the oldest shoe and clothing house in Nebraska doing a
mail order business. We are now on our twenty-second
year and the great success of our business demonstrates
that we have kept faith with the people. We can sat
isfy you as completely as we satisfy others.
, , .
can people have been kept divided
long enough by the two old parties,
by a sham battle over the tariff. Again
I agree with Senator Morgan in his
prediction that a political revolution
will arise that will sweep both old
parties from the field , May God
speed the day. Let ' reformers get to
gether for the fray under the banner
of populism, government money, pub
lic ownership,' a graduated income
tax, direct legislation; in short, for a
government of the people, by the peo
ple, and for the people, and let those
who want to hold with plutocracy, go.
J. J. HOLLOWAY.
The legal presumption that one
charged with-a crime is innocent until
his guilt is proven, seems a failure
when applied to either business or
politics. And this reminds me that in
the good old days of the farmers' al
liance the members of that organiza
tion were about as suspicious a lot of
men as one could find. Well, they had
reason to be they were the real po
litical Ishmaelites of those days. As
my friend, Judge Hartigan of Hast
ings, used to tell me, the populists
had good reasons for being suspicious;
their apprenticeship in either the re
publican or democratic party had
taught them that
"For ways that are dark
And for tricks that are vain,"
The old party politician is peculiar.
And that reminds me of Billy Crane
of Steele City, one of the original al
liance men, a good public speaker;
wrote frequently for the heavier ma
gazines of the easj:. Billy's forte was
stampeding pop conventions with a
hair-raising speech in support of his
favorite candidate. Billy had plenty
of both brain and lung, but it some
times seemed that he was dead-set on
having the convention nominate men
who had more lung-capacity than any
other qualification. The last stam
pede he attempted .was followed by a
counter-check from Billy Barnes but
that's another story.
.What I started to tell was how sus
picious Billy Crane always was of the
"money power." Even the sacred $50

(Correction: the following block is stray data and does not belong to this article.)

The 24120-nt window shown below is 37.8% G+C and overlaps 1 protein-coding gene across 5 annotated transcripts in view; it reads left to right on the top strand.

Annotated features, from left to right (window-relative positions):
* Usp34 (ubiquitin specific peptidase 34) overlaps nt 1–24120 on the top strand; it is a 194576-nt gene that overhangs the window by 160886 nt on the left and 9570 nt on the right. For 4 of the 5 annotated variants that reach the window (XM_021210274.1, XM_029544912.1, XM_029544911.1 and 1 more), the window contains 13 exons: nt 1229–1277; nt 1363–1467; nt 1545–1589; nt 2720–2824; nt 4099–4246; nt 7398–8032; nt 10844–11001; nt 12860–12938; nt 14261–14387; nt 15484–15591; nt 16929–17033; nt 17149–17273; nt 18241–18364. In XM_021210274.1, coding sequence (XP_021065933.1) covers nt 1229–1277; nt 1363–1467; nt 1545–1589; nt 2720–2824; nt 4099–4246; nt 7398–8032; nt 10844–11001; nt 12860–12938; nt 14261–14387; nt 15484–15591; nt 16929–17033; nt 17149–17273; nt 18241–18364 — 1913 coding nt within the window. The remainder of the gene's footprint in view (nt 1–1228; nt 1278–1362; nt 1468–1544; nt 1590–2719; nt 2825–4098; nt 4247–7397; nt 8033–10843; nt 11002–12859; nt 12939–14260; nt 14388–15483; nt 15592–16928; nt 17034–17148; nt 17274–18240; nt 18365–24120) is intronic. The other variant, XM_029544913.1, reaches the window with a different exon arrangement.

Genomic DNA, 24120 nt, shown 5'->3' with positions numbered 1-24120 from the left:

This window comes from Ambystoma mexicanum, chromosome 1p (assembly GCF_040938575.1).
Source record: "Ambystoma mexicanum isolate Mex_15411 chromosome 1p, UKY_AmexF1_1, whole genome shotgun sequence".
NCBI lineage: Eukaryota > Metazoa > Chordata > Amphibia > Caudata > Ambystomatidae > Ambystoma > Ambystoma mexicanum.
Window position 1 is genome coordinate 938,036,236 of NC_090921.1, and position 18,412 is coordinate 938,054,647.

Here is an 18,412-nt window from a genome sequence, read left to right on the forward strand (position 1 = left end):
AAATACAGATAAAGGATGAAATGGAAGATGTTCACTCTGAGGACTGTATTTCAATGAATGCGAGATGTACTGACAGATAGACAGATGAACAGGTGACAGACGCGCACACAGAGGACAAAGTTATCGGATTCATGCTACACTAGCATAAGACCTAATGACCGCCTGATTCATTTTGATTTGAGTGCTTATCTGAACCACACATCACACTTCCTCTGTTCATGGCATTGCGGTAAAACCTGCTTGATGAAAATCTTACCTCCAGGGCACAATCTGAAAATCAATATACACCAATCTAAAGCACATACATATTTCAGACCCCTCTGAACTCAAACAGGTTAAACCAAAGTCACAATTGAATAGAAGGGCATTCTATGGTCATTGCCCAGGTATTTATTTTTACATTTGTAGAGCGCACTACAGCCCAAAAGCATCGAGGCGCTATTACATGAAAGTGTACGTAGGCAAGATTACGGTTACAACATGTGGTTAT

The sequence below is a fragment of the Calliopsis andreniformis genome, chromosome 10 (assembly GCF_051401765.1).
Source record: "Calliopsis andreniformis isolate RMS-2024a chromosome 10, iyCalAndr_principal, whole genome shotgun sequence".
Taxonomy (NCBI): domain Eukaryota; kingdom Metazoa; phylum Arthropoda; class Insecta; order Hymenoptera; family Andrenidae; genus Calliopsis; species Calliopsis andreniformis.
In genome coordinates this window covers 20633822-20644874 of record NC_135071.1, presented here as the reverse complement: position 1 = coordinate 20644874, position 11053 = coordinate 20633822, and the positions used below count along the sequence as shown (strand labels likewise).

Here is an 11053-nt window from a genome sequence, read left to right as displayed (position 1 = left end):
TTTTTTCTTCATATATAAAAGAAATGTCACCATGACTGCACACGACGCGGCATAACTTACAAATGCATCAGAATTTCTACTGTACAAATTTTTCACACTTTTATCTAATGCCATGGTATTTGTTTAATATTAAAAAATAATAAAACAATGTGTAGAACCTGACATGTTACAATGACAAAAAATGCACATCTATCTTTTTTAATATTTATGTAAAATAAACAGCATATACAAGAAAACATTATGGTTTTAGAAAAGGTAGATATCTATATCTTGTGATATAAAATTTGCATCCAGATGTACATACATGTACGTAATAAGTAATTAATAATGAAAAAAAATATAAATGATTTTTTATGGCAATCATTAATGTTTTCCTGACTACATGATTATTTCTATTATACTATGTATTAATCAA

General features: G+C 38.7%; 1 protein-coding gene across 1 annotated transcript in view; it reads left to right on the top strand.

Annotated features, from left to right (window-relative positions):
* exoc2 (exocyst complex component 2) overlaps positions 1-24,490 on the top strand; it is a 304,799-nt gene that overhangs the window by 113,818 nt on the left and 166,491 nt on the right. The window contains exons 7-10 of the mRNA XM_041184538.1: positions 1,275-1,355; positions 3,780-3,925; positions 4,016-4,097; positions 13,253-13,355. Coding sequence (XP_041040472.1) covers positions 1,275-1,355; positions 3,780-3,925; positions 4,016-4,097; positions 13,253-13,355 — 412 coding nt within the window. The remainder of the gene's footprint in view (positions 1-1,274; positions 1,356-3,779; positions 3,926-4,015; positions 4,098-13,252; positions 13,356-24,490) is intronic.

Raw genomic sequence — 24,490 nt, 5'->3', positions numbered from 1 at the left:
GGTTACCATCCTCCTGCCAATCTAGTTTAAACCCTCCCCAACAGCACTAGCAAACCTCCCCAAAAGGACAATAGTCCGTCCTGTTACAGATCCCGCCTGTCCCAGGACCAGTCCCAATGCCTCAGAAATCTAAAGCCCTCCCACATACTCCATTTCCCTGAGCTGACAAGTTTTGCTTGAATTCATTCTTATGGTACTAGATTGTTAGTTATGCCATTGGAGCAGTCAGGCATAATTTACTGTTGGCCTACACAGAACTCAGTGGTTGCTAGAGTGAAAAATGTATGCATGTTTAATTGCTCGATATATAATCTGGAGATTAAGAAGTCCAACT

"per capiter" (as Papa Gere of the
State Journal understands it) would
not help any, because those "Shy
locks" down on Wall street would sim
ply gobble it up like
"The noble cassowary.
On the plains of Timbuctoo,
Gobbled up a missionary,
Flesh and bones and hymn-book,
EARLY OHIO'S Our first car of Early Ohio's are in and
they are beauties, in fact we believe they are the best car we
have ever had. The potatoes are smooth, regular in size and
free from scab. We shipped these in from near Fargo, N. D.
and this seed will yield at least 25 per cent more than the
native grown geed. Per bu. 80c, 10 bu. lota 75c.
Wo have just received a car of Genuine Muscatine Grown
Sweet Potatoes. They are just the right rize and shape for
putting in "beds and are grown especially for seeds. The
Muscatine Potatoes yield more sprouts and the sprouts more
and better potatoes than any other kind Yellow Jersey and
Yellow Nansemond $3.25 per bbl. 5 bbl lots ?3.00. Early
Golden, Southern Queen and Red Bermuda's $2.C0 per bu.
Red Jersey and Vineless f 2.25 per bu.
GR1SWOLD SEED CO., P. 0. Box K, Lincoln, Neb.
RELIABLE SEED CORN
MADE FROM PHOTO OF OUR CATTLE KING CORN.
VflfiCSflt'c A Upland Grown on our own farm, 1902 crop, Guaranteed to grow where
f CI II 0 0 li I any corn will grow. Varieties include corn suitable for different climates and
CftAfl Porn localities. Corn especially bred for cattle feeding purposes, yields from 60
OwCu bUl II to 100 bu. per acre; everybody wants this variety. Also a fine yellow early
100-day corn, splendid yielder; also a'fine white variety, grows on white cob, etc. Van
si nt s sta worn never disappoints, write tor tree Samples and Circulars.
1 f.SfSSS&;tSii W. W. Vansant & Sods, Farragut, la.
The subtreasury scheme wouldn't, do
the farmer any good, because "Shy
lock" would buy up all" the grain and
then control all the government ad
vanced on it And so on all through
the second declaration of indepen
dence. Finally Billy struck his gait:
Mark Ilanna came to Nebraska with a
dinner pail full of hot air, and Billy
climbed into the red band-wagon.
Our socialist friend3 are suspicious
of public ownership. They are quite
sure it's simply a capitalist scheme
to head off the co-operative common
wealth and keep on yanking "surplus
i value" out of the wage-slaves. And
the single taxers " are equally suspic
ious because public ownership will
simply make. land more valuable and
J render it more difficult for the fac
tory-hand to raise potatoes on the .va
cant lot adjoining. ,
Fact is, I am myself getting a trifle
suspicious. I just now received a
proof of Dr. Victor Rosewater's pa
per, "The Case for Municipal Owner
ship of Electric Lighting," read before
a convention in New York a week or
so ago. It is an able paper and
preaches pop doctrine of public own
ership without a flaw.
Why am I suspicious? Not because
Im afraid of public ownership, no
matter who advocates it; but because
I am forcibly reminded of a remark
made to me one day by a Lincoln
(D. E. T not Abraham) republican:
The republicans intend to steal tho
pop platform before long."
I am suspicious that they have such
designs. C. Q. D.